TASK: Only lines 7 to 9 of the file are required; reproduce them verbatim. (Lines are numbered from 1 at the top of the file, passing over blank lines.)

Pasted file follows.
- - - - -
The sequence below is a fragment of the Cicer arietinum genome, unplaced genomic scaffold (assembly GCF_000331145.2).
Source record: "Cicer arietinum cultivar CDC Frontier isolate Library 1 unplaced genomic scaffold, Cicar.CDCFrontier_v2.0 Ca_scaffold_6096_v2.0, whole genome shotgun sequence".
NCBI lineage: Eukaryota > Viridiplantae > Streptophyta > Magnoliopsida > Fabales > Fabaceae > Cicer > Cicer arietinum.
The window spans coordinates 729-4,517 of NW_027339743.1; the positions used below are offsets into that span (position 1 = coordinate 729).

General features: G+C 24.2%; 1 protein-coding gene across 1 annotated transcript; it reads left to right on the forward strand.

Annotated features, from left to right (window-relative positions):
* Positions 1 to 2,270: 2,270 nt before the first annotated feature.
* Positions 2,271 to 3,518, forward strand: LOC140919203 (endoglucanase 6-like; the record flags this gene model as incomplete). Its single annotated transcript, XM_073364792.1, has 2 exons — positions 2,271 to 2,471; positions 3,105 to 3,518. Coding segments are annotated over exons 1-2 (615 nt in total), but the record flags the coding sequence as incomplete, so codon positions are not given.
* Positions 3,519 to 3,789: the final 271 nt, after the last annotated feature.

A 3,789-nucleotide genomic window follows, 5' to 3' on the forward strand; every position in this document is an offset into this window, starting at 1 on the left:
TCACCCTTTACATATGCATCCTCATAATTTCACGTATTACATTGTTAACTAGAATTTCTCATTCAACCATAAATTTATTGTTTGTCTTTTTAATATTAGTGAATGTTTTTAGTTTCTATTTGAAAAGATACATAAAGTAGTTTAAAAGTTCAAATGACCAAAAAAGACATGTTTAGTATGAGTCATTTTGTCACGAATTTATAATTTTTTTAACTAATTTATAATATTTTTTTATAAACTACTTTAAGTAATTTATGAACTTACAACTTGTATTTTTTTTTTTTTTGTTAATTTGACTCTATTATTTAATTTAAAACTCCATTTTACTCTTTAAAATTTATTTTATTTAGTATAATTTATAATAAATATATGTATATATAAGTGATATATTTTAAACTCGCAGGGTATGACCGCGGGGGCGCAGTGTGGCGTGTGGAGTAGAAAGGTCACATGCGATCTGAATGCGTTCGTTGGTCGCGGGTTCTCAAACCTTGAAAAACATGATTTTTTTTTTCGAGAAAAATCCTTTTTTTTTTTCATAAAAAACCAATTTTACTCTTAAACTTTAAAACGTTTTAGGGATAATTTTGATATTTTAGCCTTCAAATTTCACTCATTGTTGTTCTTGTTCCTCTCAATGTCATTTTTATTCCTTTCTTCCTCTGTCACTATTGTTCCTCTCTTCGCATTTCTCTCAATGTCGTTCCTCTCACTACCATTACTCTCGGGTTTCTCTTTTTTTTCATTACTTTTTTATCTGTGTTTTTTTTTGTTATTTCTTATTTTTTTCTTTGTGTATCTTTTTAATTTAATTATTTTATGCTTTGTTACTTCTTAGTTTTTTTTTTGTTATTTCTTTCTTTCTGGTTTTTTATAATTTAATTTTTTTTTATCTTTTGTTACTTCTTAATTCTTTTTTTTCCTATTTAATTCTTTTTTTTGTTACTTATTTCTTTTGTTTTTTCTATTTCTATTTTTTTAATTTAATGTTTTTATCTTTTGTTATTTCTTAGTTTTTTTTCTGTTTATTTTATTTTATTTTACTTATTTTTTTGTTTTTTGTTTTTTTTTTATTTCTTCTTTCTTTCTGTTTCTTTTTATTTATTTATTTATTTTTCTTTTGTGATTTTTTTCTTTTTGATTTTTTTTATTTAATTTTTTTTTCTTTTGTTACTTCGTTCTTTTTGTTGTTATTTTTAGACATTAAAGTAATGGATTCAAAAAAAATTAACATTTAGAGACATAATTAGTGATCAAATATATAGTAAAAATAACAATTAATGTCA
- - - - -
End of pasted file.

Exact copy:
* Positions 1 to 2,270: 2,270 nt before the first annotated feature.
* Positions 2,271 to 3,518, forward strand: LOC140919203 (endoglucanase 6-like; the record flags this gene model as incomplete). Its single annotated transcript, XM_073364792.1, has 2 exons — positions 2,271 to 2,471; positions 3,105 to 3,518. Coding segments are annotated over exons 1-2 (615 nt in total), but the record flags the coding sequence as incomplete, so codon positions are not given.
* Positions 3,519 to 3,789: the final 271 nt, after the last annotated feature.